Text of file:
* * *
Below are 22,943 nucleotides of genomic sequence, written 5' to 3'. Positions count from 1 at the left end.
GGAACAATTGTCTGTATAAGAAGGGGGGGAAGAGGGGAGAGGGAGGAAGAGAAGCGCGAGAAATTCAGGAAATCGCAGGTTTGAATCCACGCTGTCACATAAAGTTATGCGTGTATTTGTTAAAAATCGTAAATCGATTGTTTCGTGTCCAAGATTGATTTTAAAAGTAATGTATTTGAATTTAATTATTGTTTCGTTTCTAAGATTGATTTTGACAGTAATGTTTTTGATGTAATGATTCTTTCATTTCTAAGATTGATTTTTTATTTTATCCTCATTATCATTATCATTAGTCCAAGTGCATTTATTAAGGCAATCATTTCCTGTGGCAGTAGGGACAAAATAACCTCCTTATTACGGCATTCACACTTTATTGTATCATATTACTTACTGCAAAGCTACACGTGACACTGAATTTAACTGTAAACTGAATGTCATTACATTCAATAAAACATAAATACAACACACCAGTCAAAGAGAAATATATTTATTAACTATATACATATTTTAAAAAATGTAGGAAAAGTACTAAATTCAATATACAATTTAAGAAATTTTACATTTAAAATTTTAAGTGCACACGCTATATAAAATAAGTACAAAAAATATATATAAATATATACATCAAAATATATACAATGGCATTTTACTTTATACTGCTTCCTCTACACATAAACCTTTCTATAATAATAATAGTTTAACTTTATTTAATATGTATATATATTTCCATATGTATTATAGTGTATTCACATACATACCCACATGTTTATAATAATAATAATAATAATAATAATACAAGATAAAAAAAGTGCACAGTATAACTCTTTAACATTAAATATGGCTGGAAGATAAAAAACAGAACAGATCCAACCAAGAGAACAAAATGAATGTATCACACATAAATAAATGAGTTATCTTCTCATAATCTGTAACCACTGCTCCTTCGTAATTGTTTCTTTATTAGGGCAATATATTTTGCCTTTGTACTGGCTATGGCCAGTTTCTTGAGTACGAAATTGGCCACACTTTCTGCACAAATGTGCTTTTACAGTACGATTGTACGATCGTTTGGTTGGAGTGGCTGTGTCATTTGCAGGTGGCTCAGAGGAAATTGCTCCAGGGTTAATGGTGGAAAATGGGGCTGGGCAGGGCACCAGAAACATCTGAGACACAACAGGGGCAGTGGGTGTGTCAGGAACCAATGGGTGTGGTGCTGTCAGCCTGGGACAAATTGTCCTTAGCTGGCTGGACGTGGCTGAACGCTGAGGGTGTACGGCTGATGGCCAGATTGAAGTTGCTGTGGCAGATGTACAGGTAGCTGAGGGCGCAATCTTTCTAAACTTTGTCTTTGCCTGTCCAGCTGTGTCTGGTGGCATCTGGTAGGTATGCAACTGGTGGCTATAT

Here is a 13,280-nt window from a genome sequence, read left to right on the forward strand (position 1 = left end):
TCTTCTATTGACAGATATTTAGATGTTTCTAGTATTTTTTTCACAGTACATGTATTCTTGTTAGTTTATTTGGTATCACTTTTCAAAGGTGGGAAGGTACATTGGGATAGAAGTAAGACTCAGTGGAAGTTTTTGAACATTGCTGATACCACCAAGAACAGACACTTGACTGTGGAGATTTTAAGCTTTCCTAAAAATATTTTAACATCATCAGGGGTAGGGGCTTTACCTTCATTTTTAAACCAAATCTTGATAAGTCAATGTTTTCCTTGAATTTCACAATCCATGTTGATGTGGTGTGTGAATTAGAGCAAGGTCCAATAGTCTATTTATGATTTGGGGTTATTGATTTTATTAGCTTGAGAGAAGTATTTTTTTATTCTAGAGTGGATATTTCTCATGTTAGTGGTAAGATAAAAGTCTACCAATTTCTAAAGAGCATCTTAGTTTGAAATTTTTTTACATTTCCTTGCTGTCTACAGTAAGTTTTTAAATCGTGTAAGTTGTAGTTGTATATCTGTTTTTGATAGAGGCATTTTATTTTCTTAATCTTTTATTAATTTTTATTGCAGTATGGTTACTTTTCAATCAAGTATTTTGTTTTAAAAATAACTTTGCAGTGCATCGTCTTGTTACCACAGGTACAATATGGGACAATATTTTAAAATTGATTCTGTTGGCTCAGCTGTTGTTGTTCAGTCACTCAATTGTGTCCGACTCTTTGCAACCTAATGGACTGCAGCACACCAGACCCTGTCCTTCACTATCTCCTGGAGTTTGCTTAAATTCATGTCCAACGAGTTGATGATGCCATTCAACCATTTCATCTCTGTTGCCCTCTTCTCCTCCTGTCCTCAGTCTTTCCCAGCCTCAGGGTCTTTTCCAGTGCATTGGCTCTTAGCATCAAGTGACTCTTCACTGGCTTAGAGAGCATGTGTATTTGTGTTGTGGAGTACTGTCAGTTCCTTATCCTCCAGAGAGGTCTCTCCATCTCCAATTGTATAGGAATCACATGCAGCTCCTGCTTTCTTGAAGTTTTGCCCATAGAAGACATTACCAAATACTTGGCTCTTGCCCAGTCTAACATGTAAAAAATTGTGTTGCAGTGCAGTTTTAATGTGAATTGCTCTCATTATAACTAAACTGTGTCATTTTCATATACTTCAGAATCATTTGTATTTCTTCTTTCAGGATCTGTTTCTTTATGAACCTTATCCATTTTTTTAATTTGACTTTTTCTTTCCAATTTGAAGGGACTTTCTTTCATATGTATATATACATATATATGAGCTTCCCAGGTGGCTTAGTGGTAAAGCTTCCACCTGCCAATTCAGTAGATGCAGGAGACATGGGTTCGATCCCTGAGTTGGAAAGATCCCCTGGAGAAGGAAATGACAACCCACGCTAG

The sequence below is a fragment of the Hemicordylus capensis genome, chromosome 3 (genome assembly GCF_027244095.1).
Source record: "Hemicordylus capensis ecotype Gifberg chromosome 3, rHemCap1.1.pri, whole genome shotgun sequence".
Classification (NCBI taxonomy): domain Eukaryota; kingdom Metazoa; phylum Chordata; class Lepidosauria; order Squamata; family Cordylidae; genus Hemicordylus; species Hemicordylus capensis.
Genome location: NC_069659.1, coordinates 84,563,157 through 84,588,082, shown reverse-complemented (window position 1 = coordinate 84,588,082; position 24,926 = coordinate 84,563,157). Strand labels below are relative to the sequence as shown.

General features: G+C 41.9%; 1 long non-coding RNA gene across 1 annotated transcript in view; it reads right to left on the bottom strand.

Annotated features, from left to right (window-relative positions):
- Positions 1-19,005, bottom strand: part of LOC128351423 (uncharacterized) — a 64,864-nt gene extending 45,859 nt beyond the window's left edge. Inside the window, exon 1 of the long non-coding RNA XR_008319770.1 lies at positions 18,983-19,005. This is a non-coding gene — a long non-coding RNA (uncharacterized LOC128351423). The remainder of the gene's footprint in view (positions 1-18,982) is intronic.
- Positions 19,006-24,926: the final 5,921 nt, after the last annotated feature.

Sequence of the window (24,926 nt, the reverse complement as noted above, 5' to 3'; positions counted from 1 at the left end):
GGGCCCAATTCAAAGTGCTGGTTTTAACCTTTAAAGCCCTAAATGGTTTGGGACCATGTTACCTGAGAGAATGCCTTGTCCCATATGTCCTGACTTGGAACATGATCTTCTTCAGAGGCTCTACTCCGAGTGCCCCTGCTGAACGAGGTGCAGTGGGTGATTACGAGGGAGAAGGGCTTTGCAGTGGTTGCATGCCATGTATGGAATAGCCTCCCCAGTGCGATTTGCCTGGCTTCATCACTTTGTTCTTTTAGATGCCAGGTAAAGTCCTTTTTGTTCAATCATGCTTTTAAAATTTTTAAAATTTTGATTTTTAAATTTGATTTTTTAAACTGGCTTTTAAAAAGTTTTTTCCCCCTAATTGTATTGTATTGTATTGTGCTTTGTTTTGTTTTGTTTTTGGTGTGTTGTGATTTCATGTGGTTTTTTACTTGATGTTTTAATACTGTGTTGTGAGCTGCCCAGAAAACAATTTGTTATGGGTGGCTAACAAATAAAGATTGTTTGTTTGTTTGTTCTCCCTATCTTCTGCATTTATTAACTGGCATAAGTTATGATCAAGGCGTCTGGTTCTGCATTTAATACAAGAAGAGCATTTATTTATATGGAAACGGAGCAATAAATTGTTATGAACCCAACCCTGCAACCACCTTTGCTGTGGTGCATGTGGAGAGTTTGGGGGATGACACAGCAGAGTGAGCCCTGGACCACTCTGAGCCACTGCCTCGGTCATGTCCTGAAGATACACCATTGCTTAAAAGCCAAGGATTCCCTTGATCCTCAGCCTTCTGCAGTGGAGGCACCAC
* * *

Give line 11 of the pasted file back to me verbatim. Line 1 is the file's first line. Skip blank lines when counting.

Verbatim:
- Positions 1-19,005, bottom strand: part of LOC128351423 (uncharacterized) — a 64,864-nt gene extending 45,859 nt beyond the window's left edge. Inside the window, exon 1 of the long non-coding RNA XR_008319770.1 lies at positions 18,983-19,005. This is a non-coding gene — a long non-coding RNA (uncharacterized LOC128351423). The remainder of the gene's footprint in view (positions 1-18,982) is intronic.